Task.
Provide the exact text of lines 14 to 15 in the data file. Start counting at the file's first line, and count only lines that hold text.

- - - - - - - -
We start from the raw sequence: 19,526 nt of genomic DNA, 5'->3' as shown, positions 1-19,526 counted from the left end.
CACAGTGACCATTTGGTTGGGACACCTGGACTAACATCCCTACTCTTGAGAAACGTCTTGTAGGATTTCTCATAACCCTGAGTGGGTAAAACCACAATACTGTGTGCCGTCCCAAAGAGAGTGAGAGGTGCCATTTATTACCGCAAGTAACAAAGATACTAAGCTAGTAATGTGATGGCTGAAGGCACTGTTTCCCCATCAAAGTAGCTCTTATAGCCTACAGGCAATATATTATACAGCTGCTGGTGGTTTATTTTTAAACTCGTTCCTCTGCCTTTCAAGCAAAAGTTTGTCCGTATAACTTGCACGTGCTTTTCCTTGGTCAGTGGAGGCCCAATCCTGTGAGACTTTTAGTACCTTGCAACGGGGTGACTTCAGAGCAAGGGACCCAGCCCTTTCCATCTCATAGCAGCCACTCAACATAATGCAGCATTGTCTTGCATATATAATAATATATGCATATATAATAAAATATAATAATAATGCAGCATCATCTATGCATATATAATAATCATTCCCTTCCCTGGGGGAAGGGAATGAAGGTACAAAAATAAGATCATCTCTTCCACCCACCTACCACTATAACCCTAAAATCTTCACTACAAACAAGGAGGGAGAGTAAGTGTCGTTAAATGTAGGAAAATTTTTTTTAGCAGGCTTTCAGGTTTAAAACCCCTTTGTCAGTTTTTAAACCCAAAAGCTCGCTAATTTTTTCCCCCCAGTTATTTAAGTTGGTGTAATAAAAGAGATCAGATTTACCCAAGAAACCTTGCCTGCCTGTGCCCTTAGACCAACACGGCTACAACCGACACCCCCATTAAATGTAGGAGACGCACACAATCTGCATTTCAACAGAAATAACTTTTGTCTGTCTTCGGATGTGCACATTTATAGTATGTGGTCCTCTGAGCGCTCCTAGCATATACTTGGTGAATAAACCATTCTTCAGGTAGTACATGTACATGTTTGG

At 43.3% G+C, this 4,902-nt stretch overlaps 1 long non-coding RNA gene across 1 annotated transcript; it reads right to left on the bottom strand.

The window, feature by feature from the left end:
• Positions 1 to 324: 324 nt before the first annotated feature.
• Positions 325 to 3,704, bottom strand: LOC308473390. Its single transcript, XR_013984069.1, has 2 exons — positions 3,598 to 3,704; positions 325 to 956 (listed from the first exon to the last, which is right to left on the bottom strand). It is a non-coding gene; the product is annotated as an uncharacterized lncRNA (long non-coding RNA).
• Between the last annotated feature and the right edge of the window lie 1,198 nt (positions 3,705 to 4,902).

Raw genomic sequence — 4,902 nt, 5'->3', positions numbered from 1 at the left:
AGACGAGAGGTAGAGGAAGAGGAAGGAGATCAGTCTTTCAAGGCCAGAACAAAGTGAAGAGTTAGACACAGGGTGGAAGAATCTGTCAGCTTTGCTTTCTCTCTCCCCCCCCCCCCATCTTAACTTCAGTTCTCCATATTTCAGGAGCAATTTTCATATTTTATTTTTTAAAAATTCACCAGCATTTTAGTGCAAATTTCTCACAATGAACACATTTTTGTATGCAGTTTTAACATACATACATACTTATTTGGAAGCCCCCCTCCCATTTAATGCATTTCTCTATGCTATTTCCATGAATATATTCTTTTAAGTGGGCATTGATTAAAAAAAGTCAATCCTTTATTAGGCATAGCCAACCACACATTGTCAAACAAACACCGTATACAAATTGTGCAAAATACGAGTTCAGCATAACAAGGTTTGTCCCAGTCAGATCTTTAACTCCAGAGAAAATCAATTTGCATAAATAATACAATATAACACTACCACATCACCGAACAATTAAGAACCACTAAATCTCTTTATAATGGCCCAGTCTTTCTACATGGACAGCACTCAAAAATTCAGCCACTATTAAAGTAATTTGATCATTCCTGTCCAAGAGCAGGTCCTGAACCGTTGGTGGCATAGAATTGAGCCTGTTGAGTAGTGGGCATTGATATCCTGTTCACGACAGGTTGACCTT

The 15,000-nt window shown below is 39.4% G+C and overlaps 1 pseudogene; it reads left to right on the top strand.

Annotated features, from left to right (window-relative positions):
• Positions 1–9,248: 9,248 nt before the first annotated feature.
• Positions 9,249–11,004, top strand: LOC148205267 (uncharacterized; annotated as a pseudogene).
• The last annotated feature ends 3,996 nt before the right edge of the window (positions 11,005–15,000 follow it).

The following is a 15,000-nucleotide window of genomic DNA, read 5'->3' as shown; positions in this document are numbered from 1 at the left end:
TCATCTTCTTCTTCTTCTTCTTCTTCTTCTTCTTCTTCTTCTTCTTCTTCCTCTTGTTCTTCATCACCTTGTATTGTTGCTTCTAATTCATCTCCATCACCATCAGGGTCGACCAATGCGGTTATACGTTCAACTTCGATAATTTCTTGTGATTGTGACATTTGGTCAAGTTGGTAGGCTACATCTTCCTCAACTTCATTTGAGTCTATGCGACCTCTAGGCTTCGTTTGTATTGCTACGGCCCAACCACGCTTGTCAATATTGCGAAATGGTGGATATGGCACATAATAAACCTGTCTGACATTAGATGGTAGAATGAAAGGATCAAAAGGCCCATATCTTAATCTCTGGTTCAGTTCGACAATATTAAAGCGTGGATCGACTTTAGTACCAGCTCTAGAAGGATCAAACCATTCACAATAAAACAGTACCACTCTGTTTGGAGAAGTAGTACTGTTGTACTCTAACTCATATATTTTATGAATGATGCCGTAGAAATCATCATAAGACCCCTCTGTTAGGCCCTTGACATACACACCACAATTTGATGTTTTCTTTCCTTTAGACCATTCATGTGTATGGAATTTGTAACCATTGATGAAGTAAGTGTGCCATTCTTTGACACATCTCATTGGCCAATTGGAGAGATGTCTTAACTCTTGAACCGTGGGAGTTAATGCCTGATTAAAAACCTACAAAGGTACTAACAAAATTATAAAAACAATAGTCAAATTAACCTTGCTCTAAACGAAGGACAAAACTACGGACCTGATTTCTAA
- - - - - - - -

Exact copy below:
• The last annotated feature ends 3,996 nt before the right edge of the window (positions 11,005–15,000 follow it).

The following is a 15,000-nucleotide window of genomic DNA, read 5'->3' as shown; positions in this document are numbered from 1 at the left end: